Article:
|Magnetic resonance images of the brain of an elderly subject who has vascular lesions in the white matter. The images show(upper left across to lower left) proton density, T2, T1 and FLAIR weighting. The final image shows a segmented image using an automated algorithm|
Automated Image Analysis Example
Magnetic Resonance Imaging Characterization of Tissue Structure and Function
Magnetic Resonance (MR) has a wide variety of sensitivities to the structure and function of tissue. The most common form of MR imaging is sensitive to the water proton density in the tissue and the MR relaxation times: T1 and T2. In addition, MR is sensitive to the bulk motion of blood in larger vessels (flow) and to its slow percolation in capillaries (perfusion/microcirculation). The slowest motion of water, that of its convection and self-diffusion, can also be observed with MR imaging by the use of large magnetic field gradients. MR imaging can also be performed with other biologically important nuclei such as phosphorus and carbon or even for nuclei such as deuterium, fluorine, helium and xenon. My research interests are centered around the exploitation of this extraordinary richness of sensitivities to detect or understand disease in human subjects and in animal models of disease.
1.Dynamic Contrast Enhanced Magnetic Resonance Imaging. In collaboration with colleagues in Radiology (Dr. Barboriak's Lab) and Radiation Oncology, we are developing MR data acquisition (pulse sequences), analytic tools and contrast agents to use for dynamic contrast imaging. Such methods will be valuable for detecting cancer and for monitoring therapy.
2.Diffusion Correlates of Neuronal Activity. When neurons are activated by some stimulus there are alterations in the blood flow and the metabolic activities of the nearby supporting tissue. We are investigating in humans and animals whether there are also water diffusion changes in the tissue which could potentially serve as an additional way to localize brain activity.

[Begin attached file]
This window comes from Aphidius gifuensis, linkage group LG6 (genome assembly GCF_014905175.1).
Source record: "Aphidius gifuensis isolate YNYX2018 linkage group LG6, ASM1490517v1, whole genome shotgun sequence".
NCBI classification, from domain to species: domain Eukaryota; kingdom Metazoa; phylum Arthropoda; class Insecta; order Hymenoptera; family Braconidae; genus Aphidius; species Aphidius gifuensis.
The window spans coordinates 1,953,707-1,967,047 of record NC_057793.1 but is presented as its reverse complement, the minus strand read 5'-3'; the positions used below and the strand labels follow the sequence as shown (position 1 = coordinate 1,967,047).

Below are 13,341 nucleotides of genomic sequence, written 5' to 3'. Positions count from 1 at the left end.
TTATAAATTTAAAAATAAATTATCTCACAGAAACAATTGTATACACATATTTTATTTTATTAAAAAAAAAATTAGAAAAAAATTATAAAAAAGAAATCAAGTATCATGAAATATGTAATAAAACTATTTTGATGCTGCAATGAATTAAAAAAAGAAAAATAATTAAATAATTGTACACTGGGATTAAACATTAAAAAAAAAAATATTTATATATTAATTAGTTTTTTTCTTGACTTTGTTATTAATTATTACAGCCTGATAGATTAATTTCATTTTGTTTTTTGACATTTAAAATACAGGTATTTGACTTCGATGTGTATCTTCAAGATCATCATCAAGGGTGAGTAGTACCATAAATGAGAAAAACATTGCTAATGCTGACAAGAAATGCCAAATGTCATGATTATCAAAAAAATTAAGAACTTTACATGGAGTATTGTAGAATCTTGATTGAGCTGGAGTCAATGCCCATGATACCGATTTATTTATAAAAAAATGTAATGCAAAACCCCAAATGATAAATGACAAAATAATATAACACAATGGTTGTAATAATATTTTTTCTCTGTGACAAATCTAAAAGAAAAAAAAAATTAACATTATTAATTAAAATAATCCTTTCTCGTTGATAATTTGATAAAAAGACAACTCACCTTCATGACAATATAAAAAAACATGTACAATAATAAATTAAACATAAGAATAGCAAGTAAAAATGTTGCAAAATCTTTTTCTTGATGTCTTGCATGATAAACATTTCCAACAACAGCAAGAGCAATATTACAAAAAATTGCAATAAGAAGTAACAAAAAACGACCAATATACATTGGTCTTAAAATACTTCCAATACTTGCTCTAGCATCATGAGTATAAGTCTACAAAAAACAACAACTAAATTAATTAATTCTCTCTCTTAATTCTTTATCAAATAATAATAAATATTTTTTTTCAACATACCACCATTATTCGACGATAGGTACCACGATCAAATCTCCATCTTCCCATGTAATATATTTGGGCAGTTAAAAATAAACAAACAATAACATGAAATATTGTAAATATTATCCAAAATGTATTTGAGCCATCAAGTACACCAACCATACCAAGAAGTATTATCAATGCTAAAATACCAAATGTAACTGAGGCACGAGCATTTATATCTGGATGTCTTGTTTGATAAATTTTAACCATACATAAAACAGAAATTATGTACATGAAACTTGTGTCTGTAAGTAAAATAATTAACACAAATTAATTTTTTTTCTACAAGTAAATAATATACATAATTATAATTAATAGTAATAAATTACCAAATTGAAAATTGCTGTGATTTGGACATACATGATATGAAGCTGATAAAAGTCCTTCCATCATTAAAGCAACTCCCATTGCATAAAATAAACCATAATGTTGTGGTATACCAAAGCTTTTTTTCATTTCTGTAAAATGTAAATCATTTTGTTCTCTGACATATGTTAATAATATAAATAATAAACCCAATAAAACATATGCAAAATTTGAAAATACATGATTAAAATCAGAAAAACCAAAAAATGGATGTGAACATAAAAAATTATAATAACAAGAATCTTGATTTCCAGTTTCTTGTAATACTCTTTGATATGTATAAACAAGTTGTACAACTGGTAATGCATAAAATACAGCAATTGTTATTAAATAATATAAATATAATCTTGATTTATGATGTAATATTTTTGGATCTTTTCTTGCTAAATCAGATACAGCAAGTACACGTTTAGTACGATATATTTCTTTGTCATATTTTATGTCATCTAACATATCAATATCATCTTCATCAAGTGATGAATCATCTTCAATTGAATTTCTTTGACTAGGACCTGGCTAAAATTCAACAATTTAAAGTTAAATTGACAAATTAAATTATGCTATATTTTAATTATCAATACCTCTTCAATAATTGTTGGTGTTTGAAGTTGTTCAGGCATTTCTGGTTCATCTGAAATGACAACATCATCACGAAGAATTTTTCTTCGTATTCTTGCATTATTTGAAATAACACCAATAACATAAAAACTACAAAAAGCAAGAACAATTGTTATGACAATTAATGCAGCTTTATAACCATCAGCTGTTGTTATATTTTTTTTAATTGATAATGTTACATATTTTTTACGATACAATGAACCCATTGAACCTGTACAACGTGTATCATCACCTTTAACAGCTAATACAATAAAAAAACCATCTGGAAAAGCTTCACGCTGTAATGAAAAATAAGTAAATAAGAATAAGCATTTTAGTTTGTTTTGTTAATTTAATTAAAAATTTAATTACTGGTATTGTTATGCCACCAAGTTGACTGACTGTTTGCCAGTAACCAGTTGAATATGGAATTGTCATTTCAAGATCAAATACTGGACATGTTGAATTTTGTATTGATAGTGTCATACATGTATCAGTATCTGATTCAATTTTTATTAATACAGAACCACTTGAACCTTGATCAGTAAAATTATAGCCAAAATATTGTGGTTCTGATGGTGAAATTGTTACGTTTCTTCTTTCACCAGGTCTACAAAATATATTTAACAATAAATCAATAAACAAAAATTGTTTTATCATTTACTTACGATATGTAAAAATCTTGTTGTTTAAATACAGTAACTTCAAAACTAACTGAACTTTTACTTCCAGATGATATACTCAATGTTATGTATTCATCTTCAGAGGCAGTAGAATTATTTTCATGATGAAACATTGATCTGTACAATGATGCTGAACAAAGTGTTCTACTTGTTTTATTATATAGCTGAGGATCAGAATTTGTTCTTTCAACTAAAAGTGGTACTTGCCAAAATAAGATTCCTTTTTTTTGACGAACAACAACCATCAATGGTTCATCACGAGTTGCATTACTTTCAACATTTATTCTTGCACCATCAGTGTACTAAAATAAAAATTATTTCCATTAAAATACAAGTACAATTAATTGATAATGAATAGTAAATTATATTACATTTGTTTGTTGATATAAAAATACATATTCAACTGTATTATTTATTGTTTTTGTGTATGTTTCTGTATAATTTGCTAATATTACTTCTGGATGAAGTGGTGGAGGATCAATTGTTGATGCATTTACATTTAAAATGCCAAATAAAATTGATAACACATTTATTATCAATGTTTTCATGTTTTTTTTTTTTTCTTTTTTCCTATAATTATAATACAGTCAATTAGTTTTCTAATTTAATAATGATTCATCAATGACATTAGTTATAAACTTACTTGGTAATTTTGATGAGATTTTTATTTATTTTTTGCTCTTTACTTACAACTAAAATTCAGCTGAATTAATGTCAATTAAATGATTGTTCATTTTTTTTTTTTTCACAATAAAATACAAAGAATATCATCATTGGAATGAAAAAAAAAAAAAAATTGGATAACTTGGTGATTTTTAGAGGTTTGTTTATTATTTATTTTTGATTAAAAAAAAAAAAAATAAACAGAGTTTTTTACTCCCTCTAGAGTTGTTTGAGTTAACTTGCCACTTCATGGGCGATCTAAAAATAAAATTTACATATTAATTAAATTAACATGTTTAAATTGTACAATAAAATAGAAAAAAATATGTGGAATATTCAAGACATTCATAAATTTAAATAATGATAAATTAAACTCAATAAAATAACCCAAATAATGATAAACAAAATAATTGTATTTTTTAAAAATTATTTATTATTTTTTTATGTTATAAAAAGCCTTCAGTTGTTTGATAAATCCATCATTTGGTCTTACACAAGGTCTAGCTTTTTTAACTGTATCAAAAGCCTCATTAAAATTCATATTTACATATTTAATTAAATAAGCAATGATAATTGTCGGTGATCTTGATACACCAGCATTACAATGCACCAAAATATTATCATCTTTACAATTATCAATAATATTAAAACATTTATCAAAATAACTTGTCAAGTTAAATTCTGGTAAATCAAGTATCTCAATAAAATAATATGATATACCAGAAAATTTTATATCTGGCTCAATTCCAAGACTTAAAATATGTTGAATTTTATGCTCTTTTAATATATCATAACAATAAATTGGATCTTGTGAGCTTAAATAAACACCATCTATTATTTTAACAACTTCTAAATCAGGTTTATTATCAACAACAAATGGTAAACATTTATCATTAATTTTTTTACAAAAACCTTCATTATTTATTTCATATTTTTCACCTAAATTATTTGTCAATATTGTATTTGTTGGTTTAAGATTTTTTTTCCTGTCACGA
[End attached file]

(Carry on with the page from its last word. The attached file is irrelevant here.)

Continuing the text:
3.Brain Structural Changes in Psychiatric Disorders. In collaboration with the Department of Psychiatry at Duke we are studying whether brain regions show changes in such disorders as Late Life Depression and Bipolar Disorder. An example of the automated image segmentation we are doing is shown above. Of particular interest is whether the vascular lesions that are often seen in elderly subjects may be contributing to an imbalance in mood regulation by damaging the white matter connections between brain regions.
4.Potential Link Between Childhood Febrile Siezures and Later Development of Temporal Lobe Epilepsy: The FEBSTAT study. Collaborating with investigators in this multi-site study of this possible link between febrile siezures and epilepsy, developing the neuroimaging protocols and participating in the analysis.
1. The Duke Department of Radiology's Center for Advanced Magnetic Resonance Development (CAMRD). Dr. MacFall and Dr. H. Cecil Charles are the technical directors of this center.. It contains a 3 Tesla whole body commercial MR imaging and spectroscopy system (Siemens Trio) as well as a variety of computer systems for image processing
2. The Center for In Vivo Microscopy directed by Dr. G. Alan Johnson, in the Duke Department of Radiology which has 2 Tesla, 7 Tesla and 9.4 Tesla small animal MR imaging instruments.
3. The Duke Brain Imaging and Analysis Center , directed by Dr. G. McCarthy. This laboratory has resources to develop stimuli for fMRI and computers and programs for image analysis. Planned enhancements for this Center are a 1.5T MRI system and a 4.0T MRI system.
Department of Radiology
Department of Biomedical Engineering
Duke University Medical Center, Box 3808
1812C Duke Hospital
Phone (919) 684-7808 (office)
Fax: (919) 684-7126